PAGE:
Research into the complex interplay between our gut microbiota and brain function supports the idea that wellbeing is much more than the sum of our mental and physical parts
The English language is full of sayings that allude to an intimate connection between brain and body: a ‘gut-wrenching feeling’; your ‘heart being in your throat’; not having ‘the stomach’ for something. And while many idioms are obscure in origin, those that speak to the interconnected nature of our bodily systems, are, it turns out, grounded more in science than folklore.
Over the last decade or so, research has begun to show that the gut is extremely sophisticated and interdependent. It is governed by the enteric nervous system (ENS), a division of the autonomic nervous system, and it is estimated that there are more than 100m neurons in the small intestine alone. Across the entire ENS, the number of neurons is second only to the brain, which has led to the gut being dubbed the ‘second brain’ or ‘gut brain’.
If you consider the butterflies you get in your stomach before an important event, this brain to body signalling perhaps isn’t that surprising. But scientists are now demonstrating that it’s not just a one-way street: the gut also strongly influences brain function, not only the other way around. “We are starting to realise that bacteria can manufacture things that can directly affect the brain,” says Gérard Eberl, director of immunology at Institut Pasteur, a non-profit research foundation based in Paris.
Eberl and neuroscientist Pierre-Marie Lledo, together with their teams, published a study in the journal Nature Communications in December 2020 that demonstrated the symbiotic relationship between gut health and mood. They found that changes to the microbiota of mice as a result of chronic stress resulted in depressive-like behaviours. Then, when certain bacteria were reintroduced back into the guts of the mice, the animals’ bad moods dissipated.
With depression impacting more than 264 million people worldwide and with the topic in the spotlight now more than ever due to mental health strain caused by the pandemic, many are all-ears for strategies to deal with it. But is taking a dose of probiotics with your morning porridge really going to make a difference?
As with most health advice, it’s not quite as straightforward as that. But Eberl says that there are encouraging studies, his included, which indeed point to the impact of gut bacteria on brain function. For example, neurotransmitters such as adrenaline, noradrenaline or serotonin, are simple molecules that can be constructed by gut bacteria, he explains. “There’s not so much data yet, but … a lot of [these small molecules] go into the blood, and a lot of them are going to reach the brain.”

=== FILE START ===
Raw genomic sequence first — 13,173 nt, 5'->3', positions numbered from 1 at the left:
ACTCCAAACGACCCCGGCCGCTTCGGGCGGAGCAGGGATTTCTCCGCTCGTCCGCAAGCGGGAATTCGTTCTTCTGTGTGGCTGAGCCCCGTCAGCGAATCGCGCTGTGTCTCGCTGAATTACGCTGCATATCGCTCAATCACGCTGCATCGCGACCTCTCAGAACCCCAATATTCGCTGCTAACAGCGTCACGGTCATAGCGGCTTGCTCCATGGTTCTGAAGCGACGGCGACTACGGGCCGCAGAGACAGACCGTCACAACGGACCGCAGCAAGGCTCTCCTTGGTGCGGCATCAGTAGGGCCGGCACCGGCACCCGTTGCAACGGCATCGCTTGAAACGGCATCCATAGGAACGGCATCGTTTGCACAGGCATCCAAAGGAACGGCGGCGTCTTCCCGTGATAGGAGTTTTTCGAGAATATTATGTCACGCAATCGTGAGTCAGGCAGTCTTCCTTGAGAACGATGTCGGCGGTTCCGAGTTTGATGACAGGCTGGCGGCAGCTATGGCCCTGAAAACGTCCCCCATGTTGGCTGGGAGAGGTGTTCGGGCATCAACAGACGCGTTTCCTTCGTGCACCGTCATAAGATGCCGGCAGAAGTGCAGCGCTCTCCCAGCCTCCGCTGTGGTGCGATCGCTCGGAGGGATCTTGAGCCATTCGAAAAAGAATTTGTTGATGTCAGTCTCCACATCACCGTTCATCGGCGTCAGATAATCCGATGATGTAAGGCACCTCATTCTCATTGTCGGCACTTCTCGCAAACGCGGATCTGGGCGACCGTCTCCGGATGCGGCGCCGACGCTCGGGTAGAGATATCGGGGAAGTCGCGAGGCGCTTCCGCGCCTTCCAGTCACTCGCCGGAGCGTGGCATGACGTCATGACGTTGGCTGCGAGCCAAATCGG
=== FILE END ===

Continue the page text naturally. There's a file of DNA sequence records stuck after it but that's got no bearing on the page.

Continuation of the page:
So, for some people, making an effort to redress the balance of ‘good’ and ‘bad’ bacteria in their gut could have an effect on mood. But health and wellness are dynamic concepts, and Eberl cautions that there are many different and complex factors that contribute to depression and mood.
Examining the gut-brain axis, as well as how lifestyle factors combine to influence health, is something Luna Irshaid has made her mission to address. She founded The Good Mood Co last year, a UK-based startup supported by the incubator programme at UCL Innovation and Enterprise. The company focuses on three interlinked aspects of health: the gut, brain and sleep, and they offer plant-derived supplements to boost brain power and energy levels.
This month the team launches a digital tool that will help their customers focus not only on what they put in their body, but encourage them to take 15 minutes per day of ‘good mood’. Those 15 minutes could include reading some positive news, doing deep breathing or exercising. Reminders will be linked to subscribers’ calendars.
Irshaid describes herself as someone who burns the candle at both ends. She studied mechanical engineering and business finance at University College London and London School of Economics, and went on to work in international foreign investment. But one day in her mid 20s, she woke up feeling totally burnt out. “I was supposed to be in the prime of my health and youth, and yet I was completely drained,” she says. Many of her friends felt the same.
After setting out to find a solution, she came across some startling statistics. “Some 74 per cent of adults [reported feeling] overwhelmed.” Add to that the fact that 86 per cent of adults reported suffering from a gastrointestinal problem in the last year [a 2016 figure], and two-thirds have regular disrupted sleep, and you have a perfect triumvirate of ill health.
“The UK is a distressed nation as well as a restless nation,” says Irshaid. “[We live this] high intensity lifestyle that just knocks the body off balance and drains us of essential nutrients. And that really negatively affects mood, health, people’s personal life and their work performance.”
The solution? Eberl agrees with Irshaid that there isn’t a silver bullet. But it’s worth keeping an eye out for new research on the gut-brain axis as it continues to emerge. “It’s a very exciting area of research,” he says: “it’s extremely complex.”
And taking probiotics definitely can’t hurt, he adds. “But they can only do so much. You cannot cure cancer with probiotics.”
Irshaid takes a pragmatic approach, with an eye on the importance of technology in the modern world. “[Health is] not just about having a supplement or eating a yogurt every once in a while,” she says. “It’s about having a multi-dimensional, all-encompassing solution for the modern-day human that’s both physical and digital.”
Main image: Edu Lauton